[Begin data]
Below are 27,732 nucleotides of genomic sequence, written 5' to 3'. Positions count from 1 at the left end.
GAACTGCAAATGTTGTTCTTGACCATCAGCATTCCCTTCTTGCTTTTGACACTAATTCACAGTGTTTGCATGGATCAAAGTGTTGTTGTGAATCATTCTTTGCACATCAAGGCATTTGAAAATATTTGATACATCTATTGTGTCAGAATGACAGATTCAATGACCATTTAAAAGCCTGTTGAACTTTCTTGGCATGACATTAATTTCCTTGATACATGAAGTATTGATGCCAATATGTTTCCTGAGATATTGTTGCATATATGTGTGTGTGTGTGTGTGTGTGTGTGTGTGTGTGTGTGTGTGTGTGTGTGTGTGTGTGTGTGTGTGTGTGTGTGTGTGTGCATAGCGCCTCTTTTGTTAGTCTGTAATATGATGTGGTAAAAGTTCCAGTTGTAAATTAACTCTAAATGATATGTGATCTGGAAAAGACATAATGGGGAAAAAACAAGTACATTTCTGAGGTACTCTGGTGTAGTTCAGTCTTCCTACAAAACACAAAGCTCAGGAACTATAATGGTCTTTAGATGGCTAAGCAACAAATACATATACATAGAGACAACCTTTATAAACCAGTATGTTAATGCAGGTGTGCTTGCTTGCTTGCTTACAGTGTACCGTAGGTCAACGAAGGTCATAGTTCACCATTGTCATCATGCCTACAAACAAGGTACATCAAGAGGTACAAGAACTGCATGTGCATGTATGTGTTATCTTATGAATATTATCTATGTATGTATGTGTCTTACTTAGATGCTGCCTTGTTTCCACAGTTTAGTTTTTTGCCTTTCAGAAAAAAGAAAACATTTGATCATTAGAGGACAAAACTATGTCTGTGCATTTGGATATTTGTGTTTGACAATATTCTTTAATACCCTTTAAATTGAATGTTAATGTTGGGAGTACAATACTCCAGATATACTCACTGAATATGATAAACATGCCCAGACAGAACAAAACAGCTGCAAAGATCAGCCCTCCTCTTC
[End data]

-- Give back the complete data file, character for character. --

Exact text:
Below are 27,732 nucleotides of genomic sequence, written 5' to 3'. Positions count from 1 at the left end.
GAACTGCAAATGTTGTTCTTGACCATCAGCATTCCCTTCTTGCTTTTGACACTAATTCACAGTGTTTGCATGGATCAAAGTGTTGTTGTGAATCATTCTTTGCACATCAAGGCATTTGAAAATATTTGATACATCTATTGTGTCAGAATGACAGATTCAATGACCATTTAAAAGCCTGTTGAACTTTCTTGGCATGACATTAATTTCCTTGATACATGAAGTATTGATGCCAATATGTTTCCTGAGATATTGTTGCATATATGTGTGTGTGTGTGTGTGTGTGTGTGTGTGTGTGTGTGTGTGTGTGTGTGTGTGTGTGTGTGTGTGTGTGTGTGTGTGTGCATAGCGCCTCTTTTGTTAGTCTGTAATATGATGTGGTAAAAGTTCCAGTTGTAAATTAACTCTAAATGATATGTGATCTGGAAAAGACATAATGGGGAAAAAACAAGTACATTTCTGAGGTACTCTGGTGTAGTTCAGTCTTCCTACAAAACACAAAGCTCAGGAACTATAATGGTCTTTAGATGGCTAAGCAACAAATACATATACATAGAGACAACCTTTATAAACCAGTATGTTAATGCAGGTGTGCTTGCTTGCTTGCTTACAGTGTACCGTAGGTCAACGAAGGTCATAGTTCACCATTGTCATCATGCCTACAAACAAGGTACATCAAGAGGTACAAGAACTGCATGTGCATGTATGTGTTATCTTATGAATATTATCTATGTATGTATGTGTCTTACTTAGATGCTGCCTTGTTTCCACAGTTTAGTTTTTTGCCTTTCAGAAAAAAGAAAACATTTGATCATTAGAGGACAAAACTATGTCTGTGCATTTGGATATTTGTGTTTGACAATATTCTTTAATACCCTTTAAATTGAATGTTAATGTTGGGAGTACAATACTCCAGATATACTCACTGAATATGATAAACATGCCCAGACAGAACAAAACAGCTGCAAAGATCAGCCCTCCTCTTC